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Distance education without the classroom
|Posted By: David Ritchie on August 8, 2001|
I'm an Australian academic teaching in a post graduate program. My University, Charles Sturt University, has been a recognised distance education provider for many years and my own program is only taught by that mode. Three years ago we dropped a requirement that students attend residential schools and began using computer medicated communication - bulletin board principally for learning activities, but email contact for individual and private communication. We produce hard copy study packages that students use, including selected readings. An electronic version of the material, excluding the selected readings because we still have issues regarding copyright and distribution, is available to students which includes additional URLs. I have used a constructivist approach, and have a relatively high rate of bulletin board use (compared to other courses offered by my institution - some 2000 per session). My course is offered 3 times a year, I have a range in numbers from 6-120 students in a class, and have students enrolled from Australia, Canada, Hong Kong, Britain, Saudi Arabia, New Zealand, USA, in approximately that relative order.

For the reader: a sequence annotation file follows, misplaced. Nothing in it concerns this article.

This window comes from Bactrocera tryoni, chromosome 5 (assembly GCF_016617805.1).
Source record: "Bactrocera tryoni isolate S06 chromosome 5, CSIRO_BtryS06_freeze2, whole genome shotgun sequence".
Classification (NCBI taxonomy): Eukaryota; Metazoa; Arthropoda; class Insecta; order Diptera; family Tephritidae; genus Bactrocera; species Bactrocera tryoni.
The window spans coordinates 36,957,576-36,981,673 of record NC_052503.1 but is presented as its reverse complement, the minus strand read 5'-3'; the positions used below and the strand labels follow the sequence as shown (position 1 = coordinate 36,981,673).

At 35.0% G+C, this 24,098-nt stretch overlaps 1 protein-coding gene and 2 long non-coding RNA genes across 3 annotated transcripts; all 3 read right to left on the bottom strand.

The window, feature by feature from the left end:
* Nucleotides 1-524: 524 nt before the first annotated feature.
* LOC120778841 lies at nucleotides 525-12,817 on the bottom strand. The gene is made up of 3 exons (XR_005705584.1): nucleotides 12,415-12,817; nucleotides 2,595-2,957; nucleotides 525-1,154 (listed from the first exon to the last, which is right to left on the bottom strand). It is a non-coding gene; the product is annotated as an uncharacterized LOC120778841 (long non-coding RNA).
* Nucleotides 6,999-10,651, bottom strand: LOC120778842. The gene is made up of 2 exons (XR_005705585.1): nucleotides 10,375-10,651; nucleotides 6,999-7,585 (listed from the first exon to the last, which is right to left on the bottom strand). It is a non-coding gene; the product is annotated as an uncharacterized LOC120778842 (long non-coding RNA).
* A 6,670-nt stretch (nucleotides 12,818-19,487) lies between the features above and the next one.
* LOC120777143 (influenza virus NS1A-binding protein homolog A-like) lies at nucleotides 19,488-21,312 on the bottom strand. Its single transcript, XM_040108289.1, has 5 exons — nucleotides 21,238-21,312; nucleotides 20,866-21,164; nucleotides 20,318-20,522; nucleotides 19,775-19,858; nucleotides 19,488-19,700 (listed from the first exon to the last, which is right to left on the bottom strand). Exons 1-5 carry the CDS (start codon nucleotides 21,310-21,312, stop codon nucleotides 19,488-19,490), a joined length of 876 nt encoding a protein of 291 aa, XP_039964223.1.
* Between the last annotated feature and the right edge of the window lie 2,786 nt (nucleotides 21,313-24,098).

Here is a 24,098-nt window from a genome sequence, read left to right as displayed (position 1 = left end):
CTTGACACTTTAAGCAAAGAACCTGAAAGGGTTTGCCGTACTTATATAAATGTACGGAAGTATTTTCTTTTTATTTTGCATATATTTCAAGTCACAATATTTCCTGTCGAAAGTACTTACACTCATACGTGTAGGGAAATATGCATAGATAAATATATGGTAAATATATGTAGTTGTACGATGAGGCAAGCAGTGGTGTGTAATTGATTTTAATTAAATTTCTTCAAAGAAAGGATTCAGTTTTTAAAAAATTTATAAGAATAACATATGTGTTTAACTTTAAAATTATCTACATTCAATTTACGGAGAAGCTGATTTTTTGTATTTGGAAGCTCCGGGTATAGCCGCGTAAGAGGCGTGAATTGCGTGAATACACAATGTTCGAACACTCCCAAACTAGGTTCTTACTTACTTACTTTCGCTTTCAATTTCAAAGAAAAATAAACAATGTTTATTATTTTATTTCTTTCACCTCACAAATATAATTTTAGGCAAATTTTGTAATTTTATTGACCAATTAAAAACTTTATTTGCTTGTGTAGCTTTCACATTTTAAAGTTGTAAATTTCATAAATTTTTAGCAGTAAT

It seems there are a number of different variables that will affect a determination of what is effective teaching. I'd be happy to share some ideas.
| The professor in a distance ed classroom by wanda hut on July 3, 2001|